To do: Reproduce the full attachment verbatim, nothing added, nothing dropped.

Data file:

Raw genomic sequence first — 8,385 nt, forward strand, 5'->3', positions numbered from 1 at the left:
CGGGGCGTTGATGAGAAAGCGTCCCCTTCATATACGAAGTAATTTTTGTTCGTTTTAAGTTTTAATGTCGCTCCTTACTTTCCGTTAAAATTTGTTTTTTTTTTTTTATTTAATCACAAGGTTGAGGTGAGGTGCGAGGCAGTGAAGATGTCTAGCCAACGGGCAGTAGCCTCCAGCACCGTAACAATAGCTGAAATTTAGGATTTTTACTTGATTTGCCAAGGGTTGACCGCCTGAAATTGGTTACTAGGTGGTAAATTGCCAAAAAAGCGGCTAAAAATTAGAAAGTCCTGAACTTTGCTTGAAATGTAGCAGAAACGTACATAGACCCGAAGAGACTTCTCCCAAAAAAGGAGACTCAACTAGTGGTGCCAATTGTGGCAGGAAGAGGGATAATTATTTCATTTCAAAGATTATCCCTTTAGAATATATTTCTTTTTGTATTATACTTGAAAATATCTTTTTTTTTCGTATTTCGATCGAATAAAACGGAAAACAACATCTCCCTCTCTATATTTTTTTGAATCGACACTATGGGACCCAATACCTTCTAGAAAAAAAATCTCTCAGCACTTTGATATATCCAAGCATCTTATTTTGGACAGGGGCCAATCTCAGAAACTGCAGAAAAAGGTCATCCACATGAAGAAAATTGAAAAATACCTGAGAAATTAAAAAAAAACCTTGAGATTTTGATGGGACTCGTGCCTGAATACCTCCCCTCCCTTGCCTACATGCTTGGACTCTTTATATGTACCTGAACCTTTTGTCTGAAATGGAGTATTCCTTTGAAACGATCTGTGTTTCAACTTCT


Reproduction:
Raw genomic sequence first — 8,385 nt, forward strand, 5'->3', positions numbered from 1 at the left:
CGGGGCGTTGATGAGAAAGCGTCCCCTTCATATACGAAGTAATTTTTGTTCGTTTTAAGTTTTAATGTCGCTCCTTACTTTCCGTTAAAATTTGTTTTTTTTTTTTTATTTAATCACAAGGTTGAGGTGAGGTGCGAGGCAGTGAAGATGTCTAGCCAACGGGCAGTAGCCTCCAGCACCGTAACAATAGCTGAAATTTAGGATTTTTACTTGATTTGCCAAGGGTTGACCGCCTGAAATTGGTTACTAGGTGGTAAATTGCCAAAAAAGCGGCTAAAAATTAGAAAGTCCTGAACTTTGCTTGAAATGTAGCAGAAACGTACATAGACCCGAAGAGACTTCTCCCAAAAAAGGAGACTCAACTAGTGGTGCCAATTGTGGCAGGAAGAGGGATAATTATTTCATTTCAAAGATTATCCCTTTAGAATATATTTCTTTTTGTATTATACTTGAAAATATCTTTTTTTTTCGTATTTCGATCGAATAAAACGGAAAACAACATCTCCCTCTCTATATTTTTTTGAATCGACACTATGGGACCCAATACCTTCTAGAAAAAAAATCTCTCAGCACTTTGATATATCCAAGCATCTTATTTTGGACAGGGGCCAATCTCAGAAACTGCAGAAAAAGGTCATCCACATGAAGAAAATTGAAAAATACCTGAGAAATTAAAAAAAAACCTTGAGATTTTGATGGGACTCGTGCCTGAATACCTCCCCTCCCTTGCCTACATGCTTGGACTCTTTATATGTACCTGAACCTTTTGTCTGAAATGGAGTATTCCTTTGAAACGATCTGTGTTTCAACTTCT